Psalm 16:1–6; 1 Chronicles 21:1–26; Acts 15:6–18

Psalm 16:1–6: This psalm begins conventionally enough, “Guard me, O God,/ for I shelter in You.” (1) and the psalmist speaks to God, “My Master You are. /My good is only through You.” (2). OK. But then, we read that the psalmist is repenting and has come back to God after worshiping false gods, speaking regretfully of being misled by them: “As to holy ones in the land /and the mighty who were all my desire, / let their sorrows abound—” (3,4a) The speaker promise to no longer offer false worship, “I will not pour their libations of blood, /I will not bear their names on my lips.” (4b).

Instead, he now realizes that “The LORD is my portion and lot,/ it is You Who sustain my fate.” 95) this is certainly a psalm that is highly relevant to he right here in the 21st century. It is so easy to become of enamored of false gods–money, power, status–that too easily supplant God in our lives. While we may not pour “libations of blood” to these false gods, we can give them the top priority in our lives.

May I always bear in my mind in heart that it is God through Jesus Christ who animates me–and to whom I owe my being (especially on today, the 6th anniversary of being told I have cancer). And my gratitude to God (and my doctors) that I am still here to praise my Savior.

1 Chronicles 21:1–26: David, doubtless felling pretty good about all that he has accomplished in building the kingdom is “incited” by Satan to conduct a census of Israel. (Is this the first reference to Satan that we encounter in the Histories? When this incident is recounted in 2 Samuel, I don’t recall Satan being the cause of David’s desire.)  David’s second-in-command, Joab, resists, saying, “Why then should my lord require this? Why should he bring guilt on Israel?” (3). But David insists and Joab obeys.

The numbers are impressive indeed, “In all Israel there were one million one hundred thousand men who drew the sword, and in Judah four hundred seventy thousand who drew the sword.”(5) But Joab excludes the tribes of Levi and Benjamin “for the king’s command was abhorrent to Joab.

As it was also to God: “God was displeased with this thing, and he struck Israel.” (7). David repents immediately, saying ““I have sinned greatly in that I have done this thing.” (8) and asks for absolution. God gives David three awful choices (3 years of famine, 3 months of “devastation by your foes,” or 3 days of God’s own pestilence), and demands David choose one. In a bizarre echo to the passover, “the Lord sent a pestilence on Israel; and seventy thousand persons fell in Israel.” (14). Just as an angel was about to detroy Jerusalem, God relents, as David begs that he and his house receive the punishment, saying, “Was it not I who gave the command to count the people? It is I who have sinned and done very wickedly,” (17) asking God to spare these “sheep,” the people.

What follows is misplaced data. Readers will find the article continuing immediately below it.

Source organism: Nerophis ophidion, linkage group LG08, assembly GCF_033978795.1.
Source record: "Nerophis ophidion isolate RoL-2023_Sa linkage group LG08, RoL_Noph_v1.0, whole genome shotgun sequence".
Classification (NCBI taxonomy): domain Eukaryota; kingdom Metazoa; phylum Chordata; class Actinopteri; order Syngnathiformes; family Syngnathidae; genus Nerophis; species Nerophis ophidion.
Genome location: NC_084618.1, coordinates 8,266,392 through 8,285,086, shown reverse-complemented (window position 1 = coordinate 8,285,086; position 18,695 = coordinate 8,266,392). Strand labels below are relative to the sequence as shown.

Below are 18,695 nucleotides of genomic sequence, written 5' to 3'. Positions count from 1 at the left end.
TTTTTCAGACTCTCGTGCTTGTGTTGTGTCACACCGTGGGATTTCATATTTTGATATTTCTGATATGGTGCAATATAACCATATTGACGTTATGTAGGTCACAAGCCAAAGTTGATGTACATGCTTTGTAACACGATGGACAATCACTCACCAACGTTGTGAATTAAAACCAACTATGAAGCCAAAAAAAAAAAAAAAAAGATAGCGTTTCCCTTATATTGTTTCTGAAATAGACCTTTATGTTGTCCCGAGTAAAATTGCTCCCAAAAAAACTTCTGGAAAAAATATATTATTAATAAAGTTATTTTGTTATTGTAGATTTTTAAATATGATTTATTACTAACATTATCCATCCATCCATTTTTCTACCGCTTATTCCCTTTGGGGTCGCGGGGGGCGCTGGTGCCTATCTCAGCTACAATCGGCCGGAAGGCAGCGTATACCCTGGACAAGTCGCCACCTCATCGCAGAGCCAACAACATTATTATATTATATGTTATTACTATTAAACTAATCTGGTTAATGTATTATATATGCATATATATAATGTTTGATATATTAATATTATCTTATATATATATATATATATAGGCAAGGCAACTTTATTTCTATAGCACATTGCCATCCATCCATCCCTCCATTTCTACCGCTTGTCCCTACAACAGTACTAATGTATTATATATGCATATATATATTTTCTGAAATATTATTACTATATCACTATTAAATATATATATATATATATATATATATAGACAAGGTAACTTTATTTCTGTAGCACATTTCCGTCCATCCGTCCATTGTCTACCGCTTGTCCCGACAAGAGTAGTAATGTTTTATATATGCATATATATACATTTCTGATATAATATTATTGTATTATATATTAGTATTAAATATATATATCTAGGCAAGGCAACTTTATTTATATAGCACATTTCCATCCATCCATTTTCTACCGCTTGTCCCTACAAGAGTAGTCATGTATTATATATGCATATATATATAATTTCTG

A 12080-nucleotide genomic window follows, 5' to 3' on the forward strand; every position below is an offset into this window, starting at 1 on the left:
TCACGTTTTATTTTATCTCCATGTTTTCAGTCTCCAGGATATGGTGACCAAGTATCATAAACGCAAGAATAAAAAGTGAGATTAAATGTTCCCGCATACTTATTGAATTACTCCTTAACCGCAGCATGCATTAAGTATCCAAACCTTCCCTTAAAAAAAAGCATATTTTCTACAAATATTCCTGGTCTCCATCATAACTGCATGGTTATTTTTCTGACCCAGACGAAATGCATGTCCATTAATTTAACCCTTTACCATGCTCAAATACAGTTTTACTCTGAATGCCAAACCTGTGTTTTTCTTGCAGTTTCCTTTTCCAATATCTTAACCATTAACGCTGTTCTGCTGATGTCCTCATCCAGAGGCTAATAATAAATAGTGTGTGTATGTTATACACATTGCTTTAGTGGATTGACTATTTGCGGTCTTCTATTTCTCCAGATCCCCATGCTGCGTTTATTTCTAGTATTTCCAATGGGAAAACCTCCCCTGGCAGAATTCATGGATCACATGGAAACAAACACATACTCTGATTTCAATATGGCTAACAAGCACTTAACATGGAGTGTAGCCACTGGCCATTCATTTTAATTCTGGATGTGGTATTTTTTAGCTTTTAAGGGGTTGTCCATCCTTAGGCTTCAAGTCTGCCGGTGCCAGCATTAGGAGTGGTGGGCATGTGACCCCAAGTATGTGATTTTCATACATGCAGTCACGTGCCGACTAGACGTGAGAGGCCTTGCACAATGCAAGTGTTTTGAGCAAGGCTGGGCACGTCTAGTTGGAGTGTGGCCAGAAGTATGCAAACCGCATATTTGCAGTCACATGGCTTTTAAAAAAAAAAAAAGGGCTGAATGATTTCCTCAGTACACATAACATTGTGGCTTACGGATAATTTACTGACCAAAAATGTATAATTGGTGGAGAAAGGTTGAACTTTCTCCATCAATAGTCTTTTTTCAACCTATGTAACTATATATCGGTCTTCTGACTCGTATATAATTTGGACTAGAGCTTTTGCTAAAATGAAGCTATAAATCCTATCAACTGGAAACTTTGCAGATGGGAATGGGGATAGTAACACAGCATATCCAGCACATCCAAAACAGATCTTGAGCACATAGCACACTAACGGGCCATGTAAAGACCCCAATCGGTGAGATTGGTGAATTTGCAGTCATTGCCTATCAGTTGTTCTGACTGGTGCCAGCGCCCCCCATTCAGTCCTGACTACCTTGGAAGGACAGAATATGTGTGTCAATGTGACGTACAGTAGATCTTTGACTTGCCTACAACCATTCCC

David buys a threshing floor from Ornan the Jebusite, builds an altar and God is appeased.

Why this bizarre event of the census? Perhaps it was abhorrent because to count the people was to make David feel good about all he had accomplished, while it was God who had in fact accomplished these great things through David and his warriors. But David’s pleas to God to take him but spare the people resonates straight through to Calvary, when God did in fact cause his Son to take on him the sins of all us sheep.

Acts 15:6–18: Paul and Barnabas have a very important ally in Jerusalem: Peter, who tells the council that “God made a choice among you, that I should be the one through whom the Gentiles would hear the message of the good news and become believers.” (7b). Thus, Peter is the one with the authority in the church to speak to the issue, not just that missionary-come-lately, Paul. And Peter asks the assembled group, “why are you putting God to the test by placing on the neck of the disciples a yoke that neither our ancestors nor we have been able to bear?” (10)

But even more crucially Peter reminds everyone of the basis of their fauth, “On the contrary, we believe that we will be saved through the grace of the Lord Jesus, just as they will.” (11) Here is the Kerygma stated clearly by a founder of the church–and it is this grace articulated here by Peter on which Paul builds his theological edifice in his letter to Romans and elsewhere regarding Jews and Gentiles.

Luke tells us that “the whole assembly kept silence, and listened to Barnabas and Paul as they told of all the signs and wonders that God had done through them among the Gentiles.” (12). At which point James is convinced and stands up, quoting a passage from the prophet Amos (9:11, 12), “so that all other peoples may seek the Lord—even all the Gentiles over whom my name has been called.”

So, we have Peter stating he was  the progenitor of taking the message to the Gentiles (Cornelius et al), reminding everyone that the grace of Jesus is what matters; Paul’s and Barnabas’s testimony about how God has worked marvelously in bringing the good news to the Gentiles; and James’s quotation from authoritative scripture. This is a pretty effective combination: a reminder of Jesus’ grace, testimony, and Scripture in order to decide a crucially important question. Something we would do well to remember when considering important questions in the church.

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